The Landscape Guide

Heian Period Japanese Garden Design

It was not till the warlike period of Heian, about 800 to 1150, that the court nobility began to build palaces in Kyoto, the capital, and that gardens were laid out in the front of the strange collection of houses. which were joined to each other by corridors. At that period there existed only one typical style, imported from China, which brought into a single picture the view of lake, island, bridge, water falling from an artificial hill in the background, and different sorts of trees and stone-work oddly shaped and twisted. There would be a grotto at one corner, and some sort of hermitage or hut to enliven the scene. People were wont to come to a place like this on fine summer evenings. There were covered walks leading from the house to the garden, which also served as walls for the whole enclosure. In the ninth century the famous artist Kanaoka was busy, drawing such houses and gardens. His death was followed by the closing years of the Heian epoch, a period of much revelling and licence, when the nobles took to all kinds of extravagances; but famous gardens were laid out at Kyoto.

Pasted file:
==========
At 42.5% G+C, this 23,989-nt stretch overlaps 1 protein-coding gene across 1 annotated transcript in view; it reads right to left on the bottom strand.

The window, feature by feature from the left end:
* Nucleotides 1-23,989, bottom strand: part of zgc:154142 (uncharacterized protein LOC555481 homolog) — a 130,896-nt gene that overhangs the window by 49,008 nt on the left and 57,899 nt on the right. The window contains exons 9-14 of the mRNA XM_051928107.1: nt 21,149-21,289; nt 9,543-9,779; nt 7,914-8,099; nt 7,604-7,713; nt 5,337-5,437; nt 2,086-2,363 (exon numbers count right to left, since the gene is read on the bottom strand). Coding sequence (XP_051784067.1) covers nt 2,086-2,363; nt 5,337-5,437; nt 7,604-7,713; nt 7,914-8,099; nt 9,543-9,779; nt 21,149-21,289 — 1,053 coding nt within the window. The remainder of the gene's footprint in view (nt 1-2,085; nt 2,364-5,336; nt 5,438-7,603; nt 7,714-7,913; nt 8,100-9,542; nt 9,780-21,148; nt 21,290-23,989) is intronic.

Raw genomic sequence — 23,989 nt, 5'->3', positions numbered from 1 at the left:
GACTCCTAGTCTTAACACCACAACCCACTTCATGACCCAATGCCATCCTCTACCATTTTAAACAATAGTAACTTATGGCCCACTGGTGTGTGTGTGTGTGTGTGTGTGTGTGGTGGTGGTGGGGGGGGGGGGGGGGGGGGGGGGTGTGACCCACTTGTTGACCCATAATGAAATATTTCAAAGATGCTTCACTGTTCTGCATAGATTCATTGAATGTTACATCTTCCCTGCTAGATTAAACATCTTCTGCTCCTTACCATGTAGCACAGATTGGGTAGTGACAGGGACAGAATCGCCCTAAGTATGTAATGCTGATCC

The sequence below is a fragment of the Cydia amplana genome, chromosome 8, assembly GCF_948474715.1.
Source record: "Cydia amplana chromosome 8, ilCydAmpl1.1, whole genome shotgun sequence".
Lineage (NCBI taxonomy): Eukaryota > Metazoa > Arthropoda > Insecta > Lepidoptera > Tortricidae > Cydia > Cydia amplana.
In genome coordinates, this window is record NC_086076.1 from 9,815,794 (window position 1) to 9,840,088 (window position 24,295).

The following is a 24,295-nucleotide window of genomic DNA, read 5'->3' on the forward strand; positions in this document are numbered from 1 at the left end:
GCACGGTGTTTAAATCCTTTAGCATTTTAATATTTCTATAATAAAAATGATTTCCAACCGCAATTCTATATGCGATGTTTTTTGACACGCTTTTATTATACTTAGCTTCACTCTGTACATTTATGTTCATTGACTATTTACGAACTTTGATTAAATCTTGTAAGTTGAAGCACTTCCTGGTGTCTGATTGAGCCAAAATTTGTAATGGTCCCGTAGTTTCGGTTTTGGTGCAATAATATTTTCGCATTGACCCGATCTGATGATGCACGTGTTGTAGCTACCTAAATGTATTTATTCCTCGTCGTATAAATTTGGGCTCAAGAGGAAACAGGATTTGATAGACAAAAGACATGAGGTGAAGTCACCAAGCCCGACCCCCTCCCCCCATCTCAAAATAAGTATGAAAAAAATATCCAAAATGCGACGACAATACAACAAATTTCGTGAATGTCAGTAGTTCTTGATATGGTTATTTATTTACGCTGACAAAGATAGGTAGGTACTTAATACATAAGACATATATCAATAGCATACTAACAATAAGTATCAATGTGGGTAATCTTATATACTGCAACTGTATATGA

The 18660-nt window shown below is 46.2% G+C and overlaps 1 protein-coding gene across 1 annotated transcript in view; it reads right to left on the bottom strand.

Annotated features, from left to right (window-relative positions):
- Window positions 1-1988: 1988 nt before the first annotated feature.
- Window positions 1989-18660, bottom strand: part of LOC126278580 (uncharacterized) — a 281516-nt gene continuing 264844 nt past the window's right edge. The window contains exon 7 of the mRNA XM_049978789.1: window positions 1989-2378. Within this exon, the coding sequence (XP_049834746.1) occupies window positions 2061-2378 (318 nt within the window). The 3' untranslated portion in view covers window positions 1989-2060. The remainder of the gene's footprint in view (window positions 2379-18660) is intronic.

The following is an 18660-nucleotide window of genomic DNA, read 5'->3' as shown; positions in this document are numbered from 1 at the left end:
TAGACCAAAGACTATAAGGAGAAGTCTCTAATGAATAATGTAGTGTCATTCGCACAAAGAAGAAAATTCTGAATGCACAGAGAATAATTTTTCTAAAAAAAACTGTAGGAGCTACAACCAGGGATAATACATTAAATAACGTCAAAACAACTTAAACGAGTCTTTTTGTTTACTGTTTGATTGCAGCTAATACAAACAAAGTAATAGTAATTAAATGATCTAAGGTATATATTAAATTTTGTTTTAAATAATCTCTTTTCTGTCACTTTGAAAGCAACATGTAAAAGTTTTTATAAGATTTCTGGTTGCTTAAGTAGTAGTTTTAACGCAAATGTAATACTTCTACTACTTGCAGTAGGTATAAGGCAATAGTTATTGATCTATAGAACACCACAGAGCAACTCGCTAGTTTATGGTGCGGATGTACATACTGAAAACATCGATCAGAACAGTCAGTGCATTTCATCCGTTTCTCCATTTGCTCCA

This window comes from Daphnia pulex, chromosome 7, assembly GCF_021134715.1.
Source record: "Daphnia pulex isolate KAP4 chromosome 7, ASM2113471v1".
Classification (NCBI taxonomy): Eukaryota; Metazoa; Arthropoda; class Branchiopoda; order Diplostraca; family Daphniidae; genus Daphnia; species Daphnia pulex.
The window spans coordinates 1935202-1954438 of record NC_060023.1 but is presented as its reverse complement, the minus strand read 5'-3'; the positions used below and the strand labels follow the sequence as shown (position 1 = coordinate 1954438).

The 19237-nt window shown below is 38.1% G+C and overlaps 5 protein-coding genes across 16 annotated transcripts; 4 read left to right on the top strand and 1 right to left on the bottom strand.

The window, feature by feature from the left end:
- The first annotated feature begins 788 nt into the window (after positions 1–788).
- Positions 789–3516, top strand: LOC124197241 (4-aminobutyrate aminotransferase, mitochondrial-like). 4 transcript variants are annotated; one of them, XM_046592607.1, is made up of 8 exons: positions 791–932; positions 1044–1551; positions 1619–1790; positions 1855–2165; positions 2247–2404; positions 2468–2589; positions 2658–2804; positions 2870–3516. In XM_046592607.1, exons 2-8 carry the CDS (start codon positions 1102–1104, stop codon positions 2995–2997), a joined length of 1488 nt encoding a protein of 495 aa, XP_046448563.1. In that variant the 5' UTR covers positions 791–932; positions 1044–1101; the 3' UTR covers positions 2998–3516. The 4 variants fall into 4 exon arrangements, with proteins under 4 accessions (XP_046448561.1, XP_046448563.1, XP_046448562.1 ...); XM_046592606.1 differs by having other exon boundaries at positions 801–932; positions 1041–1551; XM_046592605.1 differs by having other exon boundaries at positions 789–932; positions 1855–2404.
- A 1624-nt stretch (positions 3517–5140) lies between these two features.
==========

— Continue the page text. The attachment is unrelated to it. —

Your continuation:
The greatest admiration was excited by the house of a chieftain of the Minamota clan. This house was encased in brick—a style which at that time was positively unique. The owner made a park round his house which copied in miniature a landscape that was famous in Japan—the salt coast (shiwo-mama) of the province of Mutsu. It is characteristic of the nobility of that day that they had hundreds of tons of salt water evaporated there, so as to give the fresh-water lake the proper taste of the sea. In the same spirit of exaggerated æstheticism, they would cover tall trees with artificial cherry- and plum- blossom, in order to recall the spring, or would hang garlands of wistaria on pine-trees in the autumn, or would pile up great masses of snow, so that they might still see traces of it under the sunny skies of spring. The mixture of snow and flowers is, of course, one of the things that the Japanese have delighted in at all times.